This past Saturday, ten Women You Should Know were inducted into the National Women’s Hall of Fame in a ceremony in Seneca Falls, NY, the birthplace of the American Women’s Rights Movement. Inductees were selected based on their lasting contributions to society through the arts, athletics, business, education, government, humanities, philanthropy and science.

“The Hall is a place where their stories will be added to those of 256 prior Inductees,” Board of Directors President Jeanne Gioavannini said, “so that girls and boys, women and men, both nationally and globally, can be inspired to follow their own dreams and ambitions.”

Founded in 1969, the National Women’s Hall of Fame is the nation’s oldest membership organization recognizing the achievements of great American women.

Meet the class of 2015

Tenley Albright (1935 – )

Diagnosed with polio at age 11 and told she might never walk again, Tenley Albright returned to the ice rink and at age 16, won a silver medal at the 1952 Olympics. In 1953, she became the first American woman to win a world figure skating championship and became the first winner of figure skating’s triple crown. A gold medalist at the 1956 Olympics, Albright pursued a career in medicine. A successful surgeon and leader in blood plasma research, Albright was the first woman to serve as an officer on the U.S. Olympic Committee and was named one of the “100 Greatest Female Athletes” by Sports Illustrated. read more

Nancy Brinker (1946 – )

Nancy_Brinker_KomenIn 1982, with a promise to her dying sister, Nancy Brinker launched the Susan G. Komen Breast Cancer Foundation (changed to Susan G. Komen for the Cure in 2007). Since its inception, the Susan G. Komen for the Cure has raised over $2 billion for research, education, and health services, making it the largest breast cancer charity in the world. Along the way, Brinker pioneered the concept of cause-related marketing and established the color pink as the iconic representation for breast cancer. Almost 300 global and national companies are Komen sponsors, providing funding to fulfill the organization’s promise to save lives and end breast cancer forever. read more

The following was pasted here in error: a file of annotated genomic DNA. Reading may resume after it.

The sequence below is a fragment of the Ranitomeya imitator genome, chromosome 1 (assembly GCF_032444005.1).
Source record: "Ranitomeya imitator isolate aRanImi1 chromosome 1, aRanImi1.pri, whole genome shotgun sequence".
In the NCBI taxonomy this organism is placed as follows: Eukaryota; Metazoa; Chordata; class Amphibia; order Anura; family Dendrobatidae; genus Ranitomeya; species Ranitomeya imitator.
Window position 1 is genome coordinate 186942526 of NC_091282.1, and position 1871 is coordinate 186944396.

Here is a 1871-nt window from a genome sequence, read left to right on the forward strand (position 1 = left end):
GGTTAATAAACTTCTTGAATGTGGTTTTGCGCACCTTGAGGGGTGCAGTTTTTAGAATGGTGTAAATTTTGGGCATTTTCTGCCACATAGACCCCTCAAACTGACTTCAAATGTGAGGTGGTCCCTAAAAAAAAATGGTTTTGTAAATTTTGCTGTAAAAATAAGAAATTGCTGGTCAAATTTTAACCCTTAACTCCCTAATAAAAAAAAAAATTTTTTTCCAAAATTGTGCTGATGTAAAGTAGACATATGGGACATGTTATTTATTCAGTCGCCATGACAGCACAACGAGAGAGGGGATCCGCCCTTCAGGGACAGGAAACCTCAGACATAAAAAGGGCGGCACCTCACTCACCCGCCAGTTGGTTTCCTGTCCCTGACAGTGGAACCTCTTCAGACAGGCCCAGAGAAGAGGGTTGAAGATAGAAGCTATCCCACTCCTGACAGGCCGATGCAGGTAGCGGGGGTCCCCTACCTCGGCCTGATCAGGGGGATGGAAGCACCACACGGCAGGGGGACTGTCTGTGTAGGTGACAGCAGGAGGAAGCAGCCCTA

Martha Graham (1894 – 1991)

M_GrahamMartha Graham’s impact on dance was staggering and often compared to that of Picasso’s on painting, Stravinsky’s on music, and Frank Lloyd Wright’s on architecture. Her contributions transformed the art form, revitalizing and expanding dance around the world. She created the Martha Graham Dance Company, one of the oldest dance troupes in America. As a teacher, Graham trained and inspired generations of fine dancers and choreographers. Graham technique, now a standard, codified method of training dancers, developed from the movement vocabulary she created for each new work. Graham introduced the use of moving scenery, used props as symbols, and combined speech with dancing – creating a whole new language of dance. read more

Marcia Greenberger (1946 – )

M_GreenbergerMarcia Greenberger’s work has affected virtually every major law of importance to women and girls in the U.S. for more than 40 years. A sampling of these laws include the Civil Rights Restoration Act of 1987, the Pregnancy Discrimination Act (1978), the Civil Rights Act of 1991, and the Lilly Ledbetter Fair Pay Act. After serving as the first female lawyer at Caplin and Drysdale, in 1972, she founded what today is called the National Women’s Law Center. This established her as the first full-time women’s rights legal advocate in Washington, DC. She is a leader in securing the passage of major legislation, counsel in landmark litigation establishing new legal protections for women, and the author of numerous published articles. Her work has culminated in U.S. Supreme Court victories strengthening protections for students and teachers against sex discrimination in schools and in the workplace and beyond and she frequently testifies before Congress. read more

Barbara Iglewski (1938 – )